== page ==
However, not everything was entirely peaceful on the border. Military forts were also present along the river, remnants of the Mexican-American War of the 1840s. Bacha-Garza says officials at these forts were instructed to capture and return any slaves to their owners. But the structures were far from each other.
"When you have that many miles between posts, it's really hard to manage every inch of the border. Kind of like what we have going on today," says Bacha-Garza. "People are crossing into the country and the Border Patrol, even though they're on horseback, they're on SUVs, they're on foot — they just can't handle it."
Bacha-Garza says her research indicates that about 3,000 slaves escaped across the river in the 1850s.
Maria Hammack is a PhD student in history at the University of Texas at Austin. She's currently researching what life was like after for runaway slaves who escaped into Mexico.
Hammack says the people she's been able to trace, through her research and obtaining historical documents, show slaves were helped in many ways by border officials.
"One of the border officials in Monclova had the town pitch in some money for a family who had arrived without money and food, so the town actually provided them with clothing, food and money," says Hammack. "They gave it to them so they can continue traveling south."
They wanted to get them as far south as possible because they feared slave catchers, from the U.S., would cross into Mexico and try to retrieve them.
"The organization that we know today as the Texas Rangers was born out of an organization of men that were slave hunters," says Hammack. "They were bounty hunters trying to retrieve enslaved property that crossed the Rio Grande for slave owners and would get paid according to how far into Mexico the slaves were found."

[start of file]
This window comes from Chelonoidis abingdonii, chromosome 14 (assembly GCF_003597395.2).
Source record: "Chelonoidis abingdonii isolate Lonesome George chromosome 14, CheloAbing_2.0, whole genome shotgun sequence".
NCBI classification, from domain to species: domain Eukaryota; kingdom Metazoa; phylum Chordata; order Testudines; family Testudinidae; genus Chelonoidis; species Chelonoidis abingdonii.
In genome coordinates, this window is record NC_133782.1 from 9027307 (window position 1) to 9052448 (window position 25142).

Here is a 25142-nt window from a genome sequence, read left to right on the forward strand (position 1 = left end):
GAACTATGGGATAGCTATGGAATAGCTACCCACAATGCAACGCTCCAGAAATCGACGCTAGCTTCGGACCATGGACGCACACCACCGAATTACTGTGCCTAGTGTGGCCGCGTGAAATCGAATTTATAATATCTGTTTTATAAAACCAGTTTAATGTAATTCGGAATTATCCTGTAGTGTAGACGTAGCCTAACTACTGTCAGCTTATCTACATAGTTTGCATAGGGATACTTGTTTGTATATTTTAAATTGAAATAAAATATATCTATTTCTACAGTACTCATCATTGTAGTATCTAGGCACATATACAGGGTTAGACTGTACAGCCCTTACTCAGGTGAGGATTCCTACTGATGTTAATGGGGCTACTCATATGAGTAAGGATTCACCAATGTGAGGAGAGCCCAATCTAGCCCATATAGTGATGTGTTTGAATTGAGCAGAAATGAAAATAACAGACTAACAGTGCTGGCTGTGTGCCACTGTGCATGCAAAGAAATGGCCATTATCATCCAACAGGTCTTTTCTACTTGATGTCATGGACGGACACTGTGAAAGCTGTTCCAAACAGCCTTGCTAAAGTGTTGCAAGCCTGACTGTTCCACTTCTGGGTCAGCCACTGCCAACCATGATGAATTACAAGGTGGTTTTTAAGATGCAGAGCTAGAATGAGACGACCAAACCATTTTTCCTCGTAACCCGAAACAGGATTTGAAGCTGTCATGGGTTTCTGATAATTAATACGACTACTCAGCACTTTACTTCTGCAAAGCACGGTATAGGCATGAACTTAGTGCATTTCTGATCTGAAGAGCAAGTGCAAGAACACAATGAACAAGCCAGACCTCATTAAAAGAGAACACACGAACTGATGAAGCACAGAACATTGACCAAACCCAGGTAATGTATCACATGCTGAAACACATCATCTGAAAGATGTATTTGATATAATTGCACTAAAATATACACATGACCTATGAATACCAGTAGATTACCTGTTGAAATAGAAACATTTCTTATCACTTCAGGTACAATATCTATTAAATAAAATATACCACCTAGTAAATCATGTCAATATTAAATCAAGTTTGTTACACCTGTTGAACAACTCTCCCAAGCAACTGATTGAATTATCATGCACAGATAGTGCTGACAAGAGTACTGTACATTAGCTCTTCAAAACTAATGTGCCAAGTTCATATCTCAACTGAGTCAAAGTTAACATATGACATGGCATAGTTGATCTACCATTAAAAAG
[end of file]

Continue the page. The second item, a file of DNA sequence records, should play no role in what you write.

Slave hunters were crossing illegally into Mexico and had no jurisdiction in the country. Hammack says she's found documents that indicate slave owners in the U.S. were upset with Mexico because they wouldn't cooperate in returning them. She says she needs to do more research to figure out if it was a one time thing, or if it was pretty frequent.
Both Hammack and Bacha-Garza say there's still a lot to uncover about this hidden history.
"I'm constantly doing research, as are other members of this [Jackson] family. Sometimes you can see them on blogs on the internet," says Bacha-Garza.
Lupe Flores, 27, is one of those family members. He's a descendant of both the Jacksons and the Webbers, another family that settled in the Rio Grande Valley and arrived earlier than the Jacksons.
Flores is a graduate student of anthropology and Mexican American studies at the University of Texas Rio Grande Valley. He says he grew up hearing stories about his family's historical past, but it wasn't until later that he fully understood the significance of his ancestral roots.
"I was in undergrad when I began systematically researching my grandmother, her family history here in Hidalgo County," says Flores.
His family history is often the inspiration for his academic writing. For example, he writes about "permutations of resistance" on the border.
"Through different times in the history and in the past, there's been people resisting the policies of the state, the borders of the state," says Flores. "Back then, it was helping slaves cross into Mexico. And in the 1900s this area was also a place of cross border movement during prohibition."
Flores says the border is now much more militarized than it was, but resistance still occurs, usually in the form of residents helping undocumented people into the country. And he doesn't see it stopping anytime soon.
"Even with walls being built, there's still always going to be a way to subvert the state and its machinations to control the border," says Flores.